Tester turns to crowdsourcing for cabinet confirmation questions



Over the past month, the names have trickled out of Donald Trump's transition headquarters like water from a leaky faucet. The president-elect appears to be stacking his inner circle with campaign allies, Beltway insiders and industry executives, with each new cabinet nominee raising more eyebrows than the last. With a whirlwind of confirmation hearings on the horizon, U.S. Sen. Jon Tester isn't just jotting down his own notes. He's crowdsourcing questions.

"The idea came to me when I was visiting with some folks in a coffee shop," Tester tells the Indy. "I happened to be in Great Falls, and they were giving me some input on what I ought to be asking these guys. I thought, 'You know, this wouldn't be a bad idea—just get the ideas from every coffee shop in Montana.'"

Since launching a public comment portal on his website in mid-December, Tester's office has received more than 1,200 responses regarding Trump's growing list of cabinet nominees. Tester still has quite a few to sort through in the coming weeks, but he notes that several points of common concern have already emerged—namely, worries about Trump's nomination of Betsy DeVos to the Department of Education and Oklahoma Attorney General Scott Pruitt to the EPA.

"A lot of folks are concerned with climate issues and how [Pruitt]'s going to deal with it," Tester says. "We'll find out. I've been told, through the media, that he's a climate change denier. He doesn't think it exists, which is a hard one to explain. But we will ask questions of him on those and other issues."

Pruitt is just one nominee generating backlash from Senate Democrats ahead of the yet-to-be-scheduled confirmation hearings. Some of those Democrats, while acknowledging their inability to block Trump's appointees, have vowed to do everything they can to drag out the confirmation process. Last month, Sen. Dianne Feinstein, D-California, invoked the nearly yearlong refusal of Republicans to consider Supreme Court nominee Merrick Garland, telling Politico that, "What goes around comes around."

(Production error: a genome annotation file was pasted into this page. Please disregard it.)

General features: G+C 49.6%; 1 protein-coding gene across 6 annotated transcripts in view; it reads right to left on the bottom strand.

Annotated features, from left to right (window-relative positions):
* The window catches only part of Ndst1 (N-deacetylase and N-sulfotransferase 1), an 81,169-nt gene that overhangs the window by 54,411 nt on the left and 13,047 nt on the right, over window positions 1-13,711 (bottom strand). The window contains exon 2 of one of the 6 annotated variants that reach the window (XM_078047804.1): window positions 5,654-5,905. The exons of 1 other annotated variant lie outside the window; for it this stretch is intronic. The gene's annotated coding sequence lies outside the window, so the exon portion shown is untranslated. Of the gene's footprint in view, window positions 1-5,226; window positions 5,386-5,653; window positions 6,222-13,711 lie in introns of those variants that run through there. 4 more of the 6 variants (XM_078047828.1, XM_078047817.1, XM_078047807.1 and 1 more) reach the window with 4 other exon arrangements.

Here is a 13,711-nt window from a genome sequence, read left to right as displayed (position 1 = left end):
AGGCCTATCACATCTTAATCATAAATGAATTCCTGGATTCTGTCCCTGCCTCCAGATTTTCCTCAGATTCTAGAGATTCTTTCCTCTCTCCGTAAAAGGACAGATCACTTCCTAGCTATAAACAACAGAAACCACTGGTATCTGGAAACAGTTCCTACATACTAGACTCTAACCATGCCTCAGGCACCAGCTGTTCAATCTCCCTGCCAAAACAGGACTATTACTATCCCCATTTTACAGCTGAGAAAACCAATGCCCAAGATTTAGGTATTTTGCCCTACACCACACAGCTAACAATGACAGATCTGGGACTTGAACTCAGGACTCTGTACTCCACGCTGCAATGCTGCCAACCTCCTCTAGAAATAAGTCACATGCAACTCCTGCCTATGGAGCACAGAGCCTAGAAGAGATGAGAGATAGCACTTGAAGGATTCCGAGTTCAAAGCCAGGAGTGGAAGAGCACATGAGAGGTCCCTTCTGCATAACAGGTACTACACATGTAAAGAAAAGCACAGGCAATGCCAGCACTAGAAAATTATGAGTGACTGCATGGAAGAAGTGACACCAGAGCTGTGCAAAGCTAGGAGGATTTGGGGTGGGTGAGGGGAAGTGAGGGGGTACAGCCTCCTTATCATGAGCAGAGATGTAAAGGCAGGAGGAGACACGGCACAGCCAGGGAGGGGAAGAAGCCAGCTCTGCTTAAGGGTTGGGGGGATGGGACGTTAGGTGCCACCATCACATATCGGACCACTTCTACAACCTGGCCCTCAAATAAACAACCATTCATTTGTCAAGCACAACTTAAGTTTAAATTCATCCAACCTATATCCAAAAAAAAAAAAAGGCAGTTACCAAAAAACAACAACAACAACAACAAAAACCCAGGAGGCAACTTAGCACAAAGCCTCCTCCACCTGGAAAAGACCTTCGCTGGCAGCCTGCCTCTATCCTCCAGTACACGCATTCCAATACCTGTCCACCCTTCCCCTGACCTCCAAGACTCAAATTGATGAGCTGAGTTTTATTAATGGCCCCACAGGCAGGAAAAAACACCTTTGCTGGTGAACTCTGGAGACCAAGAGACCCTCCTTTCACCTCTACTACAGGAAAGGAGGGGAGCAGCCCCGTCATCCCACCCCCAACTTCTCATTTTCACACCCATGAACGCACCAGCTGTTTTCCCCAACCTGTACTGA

Tester may have concerns about Devos' lack of classroom experience and Secretary of State nominee Rex Tillerson's ties to Russia, but he has no desire to delay the confirmation process as some sort of political stunt. "I'm not going to do any of that," he says. Whether in committee hearings or private meetings, Tester intends to vet each potential cabinet member based on input he gets from Montanans. And that includes Congressman Ryan Zinke, who was considered a possible Tester challenger in 2018 before being nominated in December to lead the Department of Interior.

"I told Ryan he's going to be put through the same process as everyone else," Tester says. "Personally, I think he'll do fine. But if he doesn't answer our questions satisfactorily, we'll have a problem."


The original print version of this article was headlined "Interrogation nation"


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